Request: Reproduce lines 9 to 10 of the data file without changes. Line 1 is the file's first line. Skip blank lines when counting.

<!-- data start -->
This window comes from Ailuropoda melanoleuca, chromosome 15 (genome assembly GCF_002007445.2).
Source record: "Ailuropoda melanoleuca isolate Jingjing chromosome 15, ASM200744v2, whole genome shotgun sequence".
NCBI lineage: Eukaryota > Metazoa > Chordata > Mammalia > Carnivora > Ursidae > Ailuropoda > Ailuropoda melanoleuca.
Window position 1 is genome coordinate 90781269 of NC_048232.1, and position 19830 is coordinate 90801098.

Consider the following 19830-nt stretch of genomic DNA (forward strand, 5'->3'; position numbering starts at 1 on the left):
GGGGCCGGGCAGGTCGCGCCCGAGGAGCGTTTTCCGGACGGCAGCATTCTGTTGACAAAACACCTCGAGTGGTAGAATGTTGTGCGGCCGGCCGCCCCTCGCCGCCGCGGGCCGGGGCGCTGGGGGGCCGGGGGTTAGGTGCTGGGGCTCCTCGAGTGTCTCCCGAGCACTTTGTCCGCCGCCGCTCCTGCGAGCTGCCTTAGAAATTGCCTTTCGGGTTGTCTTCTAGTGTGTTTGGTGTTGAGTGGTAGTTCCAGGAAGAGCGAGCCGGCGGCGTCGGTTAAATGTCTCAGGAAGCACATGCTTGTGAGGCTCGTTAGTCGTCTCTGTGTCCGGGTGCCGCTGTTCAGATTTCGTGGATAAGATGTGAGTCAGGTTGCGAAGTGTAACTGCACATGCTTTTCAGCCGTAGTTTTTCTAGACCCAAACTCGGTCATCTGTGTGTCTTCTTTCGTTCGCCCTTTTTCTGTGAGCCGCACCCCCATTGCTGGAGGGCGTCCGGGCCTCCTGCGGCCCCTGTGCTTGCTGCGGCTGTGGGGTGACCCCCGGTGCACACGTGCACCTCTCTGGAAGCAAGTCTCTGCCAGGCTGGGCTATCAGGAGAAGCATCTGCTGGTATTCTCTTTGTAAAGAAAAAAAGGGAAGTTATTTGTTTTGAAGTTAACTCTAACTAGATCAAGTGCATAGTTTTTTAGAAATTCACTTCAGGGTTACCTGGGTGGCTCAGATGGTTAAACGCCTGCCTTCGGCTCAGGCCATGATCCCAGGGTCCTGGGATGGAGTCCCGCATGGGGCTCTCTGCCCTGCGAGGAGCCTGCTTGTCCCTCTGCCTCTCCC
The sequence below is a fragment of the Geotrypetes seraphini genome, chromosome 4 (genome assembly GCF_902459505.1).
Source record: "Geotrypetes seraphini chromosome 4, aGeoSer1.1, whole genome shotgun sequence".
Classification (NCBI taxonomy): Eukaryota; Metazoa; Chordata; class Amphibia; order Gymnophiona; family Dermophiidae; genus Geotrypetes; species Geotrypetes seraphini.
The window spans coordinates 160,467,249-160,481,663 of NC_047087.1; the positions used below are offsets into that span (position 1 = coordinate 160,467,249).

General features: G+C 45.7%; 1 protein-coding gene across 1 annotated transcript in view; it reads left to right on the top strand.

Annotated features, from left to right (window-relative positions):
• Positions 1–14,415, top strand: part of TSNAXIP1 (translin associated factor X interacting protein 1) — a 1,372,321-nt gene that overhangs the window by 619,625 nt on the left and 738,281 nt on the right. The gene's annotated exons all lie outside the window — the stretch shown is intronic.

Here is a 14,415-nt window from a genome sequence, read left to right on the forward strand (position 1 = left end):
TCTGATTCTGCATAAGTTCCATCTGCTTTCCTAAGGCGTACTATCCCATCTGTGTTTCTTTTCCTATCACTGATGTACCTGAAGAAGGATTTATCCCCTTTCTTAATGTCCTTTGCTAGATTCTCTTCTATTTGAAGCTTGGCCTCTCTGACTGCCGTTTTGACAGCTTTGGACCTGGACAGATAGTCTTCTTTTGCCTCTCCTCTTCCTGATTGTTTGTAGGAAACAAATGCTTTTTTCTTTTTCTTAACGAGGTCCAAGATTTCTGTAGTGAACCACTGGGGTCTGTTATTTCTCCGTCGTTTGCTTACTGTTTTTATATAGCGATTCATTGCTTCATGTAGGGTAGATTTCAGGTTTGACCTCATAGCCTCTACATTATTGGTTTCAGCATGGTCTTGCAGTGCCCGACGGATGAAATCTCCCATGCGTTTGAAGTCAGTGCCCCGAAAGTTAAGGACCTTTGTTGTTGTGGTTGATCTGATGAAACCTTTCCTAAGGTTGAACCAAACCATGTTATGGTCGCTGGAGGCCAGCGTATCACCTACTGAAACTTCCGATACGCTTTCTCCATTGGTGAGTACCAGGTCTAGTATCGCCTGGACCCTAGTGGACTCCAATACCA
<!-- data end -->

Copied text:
Classification (NCBI taxonomy): Eukaryota; Metazoa; Chordata; class Amphibia; order Gymnophiona; family Dermophiidae; genus Geotrypetes; species Geotrypetes seraphini.
The window spans coordinates 160,467,249-160,481,663 of NC_047087.1; the positions used below are offsets into that span (position 1 = coordinate 160,467,249).